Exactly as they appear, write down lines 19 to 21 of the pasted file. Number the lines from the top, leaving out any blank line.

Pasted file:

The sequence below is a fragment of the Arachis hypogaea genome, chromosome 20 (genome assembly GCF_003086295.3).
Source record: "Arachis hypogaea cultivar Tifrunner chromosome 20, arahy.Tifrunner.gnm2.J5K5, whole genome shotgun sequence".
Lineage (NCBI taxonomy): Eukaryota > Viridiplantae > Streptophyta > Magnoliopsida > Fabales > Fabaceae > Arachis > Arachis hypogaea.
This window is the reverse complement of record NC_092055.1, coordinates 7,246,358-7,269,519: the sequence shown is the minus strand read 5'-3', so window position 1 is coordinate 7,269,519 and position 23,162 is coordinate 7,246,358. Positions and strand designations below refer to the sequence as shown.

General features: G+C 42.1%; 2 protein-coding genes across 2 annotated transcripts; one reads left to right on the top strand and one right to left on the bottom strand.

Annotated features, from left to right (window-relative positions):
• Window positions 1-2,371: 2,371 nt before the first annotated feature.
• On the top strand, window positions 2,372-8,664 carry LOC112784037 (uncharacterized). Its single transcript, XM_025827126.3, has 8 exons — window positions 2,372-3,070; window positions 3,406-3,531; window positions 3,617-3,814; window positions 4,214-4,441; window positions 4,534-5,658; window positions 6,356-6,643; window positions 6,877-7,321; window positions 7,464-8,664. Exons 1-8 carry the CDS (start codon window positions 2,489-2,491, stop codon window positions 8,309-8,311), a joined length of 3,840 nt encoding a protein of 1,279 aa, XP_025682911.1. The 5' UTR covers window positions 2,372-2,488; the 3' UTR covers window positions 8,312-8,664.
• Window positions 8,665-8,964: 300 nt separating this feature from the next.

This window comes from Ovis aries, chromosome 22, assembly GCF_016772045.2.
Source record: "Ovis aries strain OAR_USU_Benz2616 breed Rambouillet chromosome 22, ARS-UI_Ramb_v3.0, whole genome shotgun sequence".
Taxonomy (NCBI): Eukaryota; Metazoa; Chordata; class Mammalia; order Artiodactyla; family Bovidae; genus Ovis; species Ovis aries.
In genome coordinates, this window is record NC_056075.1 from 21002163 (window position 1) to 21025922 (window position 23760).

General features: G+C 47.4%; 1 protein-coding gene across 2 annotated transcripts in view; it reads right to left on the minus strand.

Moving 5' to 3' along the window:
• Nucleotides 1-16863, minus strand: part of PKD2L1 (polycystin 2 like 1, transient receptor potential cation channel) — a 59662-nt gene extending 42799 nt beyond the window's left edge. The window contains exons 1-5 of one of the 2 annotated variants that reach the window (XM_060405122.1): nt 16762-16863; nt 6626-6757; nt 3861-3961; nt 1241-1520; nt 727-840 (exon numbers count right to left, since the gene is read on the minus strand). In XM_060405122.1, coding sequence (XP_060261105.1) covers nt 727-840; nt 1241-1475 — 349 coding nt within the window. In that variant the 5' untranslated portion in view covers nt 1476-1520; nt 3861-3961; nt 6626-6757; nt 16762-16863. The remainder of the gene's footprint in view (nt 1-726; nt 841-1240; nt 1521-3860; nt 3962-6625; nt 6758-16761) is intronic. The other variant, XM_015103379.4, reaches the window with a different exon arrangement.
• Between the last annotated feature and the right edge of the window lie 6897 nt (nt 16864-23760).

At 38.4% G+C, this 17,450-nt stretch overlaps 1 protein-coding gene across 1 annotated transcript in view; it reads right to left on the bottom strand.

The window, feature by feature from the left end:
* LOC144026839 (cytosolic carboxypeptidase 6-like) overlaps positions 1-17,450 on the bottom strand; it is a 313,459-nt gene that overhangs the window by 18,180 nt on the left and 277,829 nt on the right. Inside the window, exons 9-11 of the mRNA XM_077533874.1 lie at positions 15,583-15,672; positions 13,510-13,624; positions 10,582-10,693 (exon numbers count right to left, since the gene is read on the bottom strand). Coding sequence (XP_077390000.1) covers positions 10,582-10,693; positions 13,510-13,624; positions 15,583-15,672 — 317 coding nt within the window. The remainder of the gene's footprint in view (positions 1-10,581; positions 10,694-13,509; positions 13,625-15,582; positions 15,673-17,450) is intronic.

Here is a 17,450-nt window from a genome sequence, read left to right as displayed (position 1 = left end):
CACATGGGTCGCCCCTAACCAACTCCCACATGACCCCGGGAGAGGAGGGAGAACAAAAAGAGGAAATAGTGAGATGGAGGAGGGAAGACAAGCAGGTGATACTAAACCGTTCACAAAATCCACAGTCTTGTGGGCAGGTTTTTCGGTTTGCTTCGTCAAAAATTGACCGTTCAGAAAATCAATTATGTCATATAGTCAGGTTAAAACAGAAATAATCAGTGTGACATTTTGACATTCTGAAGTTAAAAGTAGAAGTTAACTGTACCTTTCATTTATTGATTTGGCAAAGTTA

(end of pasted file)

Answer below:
The window, feature by feature from the left end:
* LOC144026839 (cytosolic carboxypeptidase 6-like) overlaps positions 1-17,450 on the bottom strand; it is a 313,459-nt gene that overhangs the window by 18,180 nt on the left and 277,829 nt on the right. Inside the window, exons 9-11 of the mRNA XM_077533874.1 lie at positions 15,583-15,672; positions 13,510-13,624; positions 10,582-10,693 (exon numbers count right to left, since the gene is read on the bottom strand). Coding sequence (XP_077390000.1) covers positions 10,582-10,693; positions 13,510-13,624; positions 15,583-15,672 — 317 coding nt within the window. The remainder of the gene's footprint in view (positions 1-10,581; positions 10,694-13,509; positions 13,625-15,582; positions 15,673-17,450) is intronic.

Here is a 17,450-nt window from a genome sequence, read left to right as displayed (position 1 = left end):